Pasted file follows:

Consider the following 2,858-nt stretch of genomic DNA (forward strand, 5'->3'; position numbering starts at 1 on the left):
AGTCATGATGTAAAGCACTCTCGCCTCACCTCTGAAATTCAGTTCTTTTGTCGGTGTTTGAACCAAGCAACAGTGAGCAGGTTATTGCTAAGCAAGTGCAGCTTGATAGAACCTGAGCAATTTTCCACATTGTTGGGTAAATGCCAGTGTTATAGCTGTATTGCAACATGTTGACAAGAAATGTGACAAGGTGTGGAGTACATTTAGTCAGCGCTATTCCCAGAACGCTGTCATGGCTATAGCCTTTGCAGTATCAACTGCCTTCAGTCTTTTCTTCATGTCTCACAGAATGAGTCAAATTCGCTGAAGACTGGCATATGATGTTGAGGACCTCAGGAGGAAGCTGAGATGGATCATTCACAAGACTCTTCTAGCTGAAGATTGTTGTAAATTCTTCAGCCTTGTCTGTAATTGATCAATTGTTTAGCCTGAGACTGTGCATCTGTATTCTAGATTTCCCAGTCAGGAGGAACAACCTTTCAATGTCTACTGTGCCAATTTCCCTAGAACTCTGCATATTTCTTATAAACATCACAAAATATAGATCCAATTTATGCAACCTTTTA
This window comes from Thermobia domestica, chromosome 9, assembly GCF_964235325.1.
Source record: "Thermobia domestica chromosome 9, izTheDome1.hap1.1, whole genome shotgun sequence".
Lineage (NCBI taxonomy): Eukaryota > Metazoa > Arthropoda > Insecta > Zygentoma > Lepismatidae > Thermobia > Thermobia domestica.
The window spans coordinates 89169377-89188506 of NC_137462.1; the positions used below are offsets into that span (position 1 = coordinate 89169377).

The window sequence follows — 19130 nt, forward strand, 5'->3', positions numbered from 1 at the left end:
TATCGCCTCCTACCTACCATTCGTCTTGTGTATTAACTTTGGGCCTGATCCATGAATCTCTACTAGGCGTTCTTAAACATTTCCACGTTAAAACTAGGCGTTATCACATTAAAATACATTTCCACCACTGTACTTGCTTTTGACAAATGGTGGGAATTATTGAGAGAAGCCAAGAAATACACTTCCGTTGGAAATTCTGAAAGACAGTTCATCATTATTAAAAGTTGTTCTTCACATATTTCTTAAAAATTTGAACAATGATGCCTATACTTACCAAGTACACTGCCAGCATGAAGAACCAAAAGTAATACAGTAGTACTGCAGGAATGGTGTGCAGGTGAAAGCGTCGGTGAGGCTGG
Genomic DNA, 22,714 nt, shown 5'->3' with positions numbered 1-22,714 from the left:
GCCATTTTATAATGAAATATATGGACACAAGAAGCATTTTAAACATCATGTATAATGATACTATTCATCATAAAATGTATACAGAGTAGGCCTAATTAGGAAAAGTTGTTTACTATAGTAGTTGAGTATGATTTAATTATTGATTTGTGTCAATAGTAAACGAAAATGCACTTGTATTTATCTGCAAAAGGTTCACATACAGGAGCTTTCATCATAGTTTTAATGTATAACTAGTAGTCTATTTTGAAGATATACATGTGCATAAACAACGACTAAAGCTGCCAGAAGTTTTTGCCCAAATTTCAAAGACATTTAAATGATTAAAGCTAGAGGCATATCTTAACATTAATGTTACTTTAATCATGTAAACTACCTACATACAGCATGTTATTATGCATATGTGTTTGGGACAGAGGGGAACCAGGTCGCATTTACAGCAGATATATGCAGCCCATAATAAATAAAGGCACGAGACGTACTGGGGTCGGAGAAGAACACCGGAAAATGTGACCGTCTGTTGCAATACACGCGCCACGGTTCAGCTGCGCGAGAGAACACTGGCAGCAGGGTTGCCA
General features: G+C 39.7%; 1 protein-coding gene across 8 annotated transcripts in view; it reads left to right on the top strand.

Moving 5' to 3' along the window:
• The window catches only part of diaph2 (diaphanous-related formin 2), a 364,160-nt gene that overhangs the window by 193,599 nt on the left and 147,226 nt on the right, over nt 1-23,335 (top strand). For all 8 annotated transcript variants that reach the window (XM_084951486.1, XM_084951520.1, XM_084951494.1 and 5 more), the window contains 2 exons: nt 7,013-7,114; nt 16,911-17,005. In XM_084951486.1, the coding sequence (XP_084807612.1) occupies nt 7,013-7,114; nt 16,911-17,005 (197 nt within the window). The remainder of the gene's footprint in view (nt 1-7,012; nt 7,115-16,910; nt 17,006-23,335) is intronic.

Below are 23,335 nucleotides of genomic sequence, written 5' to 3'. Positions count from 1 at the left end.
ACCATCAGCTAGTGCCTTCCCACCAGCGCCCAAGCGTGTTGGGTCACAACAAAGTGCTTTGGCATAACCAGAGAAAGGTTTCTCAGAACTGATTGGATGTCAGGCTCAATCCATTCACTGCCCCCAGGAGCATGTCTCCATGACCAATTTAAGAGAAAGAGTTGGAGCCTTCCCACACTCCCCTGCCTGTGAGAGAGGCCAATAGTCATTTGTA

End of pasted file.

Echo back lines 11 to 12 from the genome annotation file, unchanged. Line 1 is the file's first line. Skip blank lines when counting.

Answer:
General features: G+C 39.7%; 1 protein-coding gene across 8 annotated transcripts in view; it reads left to right on the top strand.

Moving 5' to 3' along the window: